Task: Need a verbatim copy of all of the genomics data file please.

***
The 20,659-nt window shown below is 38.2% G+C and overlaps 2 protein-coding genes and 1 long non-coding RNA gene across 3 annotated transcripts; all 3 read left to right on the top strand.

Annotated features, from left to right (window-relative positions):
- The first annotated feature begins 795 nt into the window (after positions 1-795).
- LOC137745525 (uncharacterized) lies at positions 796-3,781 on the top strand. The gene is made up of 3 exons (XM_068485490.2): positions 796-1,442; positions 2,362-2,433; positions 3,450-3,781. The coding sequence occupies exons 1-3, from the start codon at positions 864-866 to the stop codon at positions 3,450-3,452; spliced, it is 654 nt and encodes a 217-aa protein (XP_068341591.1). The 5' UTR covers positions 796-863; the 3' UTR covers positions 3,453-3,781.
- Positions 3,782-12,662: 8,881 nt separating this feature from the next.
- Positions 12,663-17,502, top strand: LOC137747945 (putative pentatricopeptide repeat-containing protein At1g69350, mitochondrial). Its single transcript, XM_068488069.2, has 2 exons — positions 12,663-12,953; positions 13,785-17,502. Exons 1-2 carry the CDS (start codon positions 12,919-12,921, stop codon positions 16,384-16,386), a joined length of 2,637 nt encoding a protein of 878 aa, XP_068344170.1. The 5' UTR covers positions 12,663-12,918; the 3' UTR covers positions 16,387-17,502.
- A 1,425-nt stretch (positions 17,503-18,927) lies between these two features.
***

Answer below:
The 20,659-nt window shown below is 38.2% G+C and overlaps 2 protein-coding genes and 1 long non-coding RNA gene across 3 annotated transcripts; all 3 read left to right on the top strand.

Annotated features, from left to right (window-relative positions):
- The first annotated feature begins 795 nt into the window (after positions 1-795).
- LOC137745525 (uncharacterized) lies at positions 796-3,781 on the top strand. The gene is made up of 3 exons (XM_068485490.2): positions 796-1,442; positions 2,362-2,433; positions 3,450-3,781. The coding sequence occupies exons 1-3, from the start codon at positions 864-866 to the stop codon at positions 3,450-3,452; spliced, it is 654 nt and encodes a 217-aa protein (XP_068341591.1). The 5' UTR covers positions 796-863; the 3' UTR covers positions 3,453-3,781.
- Positions 3,782-12,662: 8,881 nt separating this feature from the next.
- Positions 12,663-17,502, top strand: LOC137747945 (putative pentatricopeptide repeat-containing protein At1g69350, mitochondrial). Its single transcript, XM_068488069.2, has 2 exons — positions 12,663-12,953; positions 13,785-17,502. Exons 1-2 carry the CDS (start codon positions 12,919-12,921, stop codon positions 16,384-16,386), a joined length of 2,637 nt encoding a protein of 878 aa, XP_068344170.1. The 5' UTR covers positions 12,663-12,918; the 3' UTR covers positions 16,387-17,502.
- A 1,425-nt stretch (positions 17,503-18,927) lies between these two features.